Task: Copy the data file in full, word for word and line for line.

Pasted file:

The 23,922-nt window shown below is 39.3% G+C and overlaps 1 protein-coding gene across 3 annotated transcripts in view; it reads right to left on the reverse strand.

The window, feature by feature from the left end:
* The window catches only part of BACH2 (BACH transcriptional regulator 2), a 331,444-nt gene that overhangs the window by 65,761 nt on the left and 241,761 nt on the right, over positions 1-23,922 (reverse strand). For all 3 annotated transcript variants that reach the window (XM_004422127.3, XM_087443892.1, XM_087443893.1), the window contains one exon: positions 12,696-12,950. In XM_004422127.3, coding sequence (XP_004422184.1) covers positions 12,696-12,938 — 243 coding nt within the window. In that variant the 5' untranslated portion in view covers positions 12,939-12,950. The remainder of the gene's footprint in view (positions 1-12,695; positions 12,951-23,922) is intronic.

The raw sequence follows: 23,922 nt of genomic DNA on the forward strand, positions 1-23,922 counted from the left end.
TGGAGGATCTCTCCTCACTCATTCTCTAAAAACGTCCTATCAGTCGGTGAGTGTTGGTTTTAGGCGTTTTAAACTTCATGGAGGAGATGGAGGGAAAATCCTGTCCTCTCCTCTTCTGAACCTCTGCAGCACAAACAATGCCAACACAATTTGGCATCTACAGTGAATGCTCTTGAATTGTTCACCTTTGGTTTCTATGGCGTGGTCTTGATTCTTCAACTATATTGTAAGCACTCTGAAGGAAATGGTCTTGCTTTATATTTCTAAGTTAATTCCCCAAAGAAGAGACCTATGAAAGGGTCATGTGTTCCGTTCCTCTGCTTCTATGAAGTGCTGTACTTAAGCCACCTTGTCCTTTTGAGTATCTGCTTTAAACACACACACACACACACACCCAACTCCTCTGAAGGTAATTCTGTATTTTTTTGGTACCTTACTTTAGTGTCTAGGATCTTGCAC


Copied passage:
The 23,922-nt window shown below is 39.3% G+C and overlaps 1 protein-coding gene across 3 annotated transcripts in view; it reads right to left on the reverse strand.

The window, feature by feature from the left end:
* The window catches only part of BACH2 (BACH transcriptional regulator 2), a 331,444-nt gene that overhangs the window by 65,761 nt on the left and 241,761 nt on the right, over positions 1-23,922 (reverse strand). For all 3 annotated transcript variants that reach the window (XM_004422127.3, XM_087443892.1, XM_087443893.1), the window contains one exon: positions 12,696-12,950. In XM_004422127.3, coding sequence (XP_004422184.1) covers positions 12,696-12,938 — 243 coding nt within the window. In that variant the 5' untranslated portion in view covers positions 12,939-12,950. The remainder of the gene's footprint in view (positions 1-12,695; positions 12,951-23,922) is intronic.

The raw sequence follows: 23,922 nt of genomic DNA on the forward strand, positions 1-23,922 counted from the left end.
TGGAGGATCTCTCCTCACTCATTCTCTAAAAACGTCCTATCAGTCGGTGAGTGTTGGTTTTAGGCGTTTTAAACTTCATGGAGGAGATGGAGGGAAAATCCTGTCCTCTCCTCTTCTGAACCTCTGCAGCACAAACAATGCCAACACAATTTGGCATCTACAGTGAATGCTCTTGAATTGTTCACCTTTGGTTTCTATGGCGTGGTCTTGATTCTTCAACTATATTGTAAGCACTCTGAAGGAAATGGTCTTGCTTTATATTTCTAAGTTAATTCCCCAAAGAAGAGACCTATGAAAGGGTCATGTGTTCCGTTCCTCTGCTTCTATGAAGTGCTGTACTTAAGCCACCTTGTCCTTTTGAGTATCTGCTTTAAACACACACACACACACACACCCAACTCCTCTGAAGGTAATTCTGTATTTTTTTGGTACCTTACTTTAGTGTCTAGGATCTTGCAC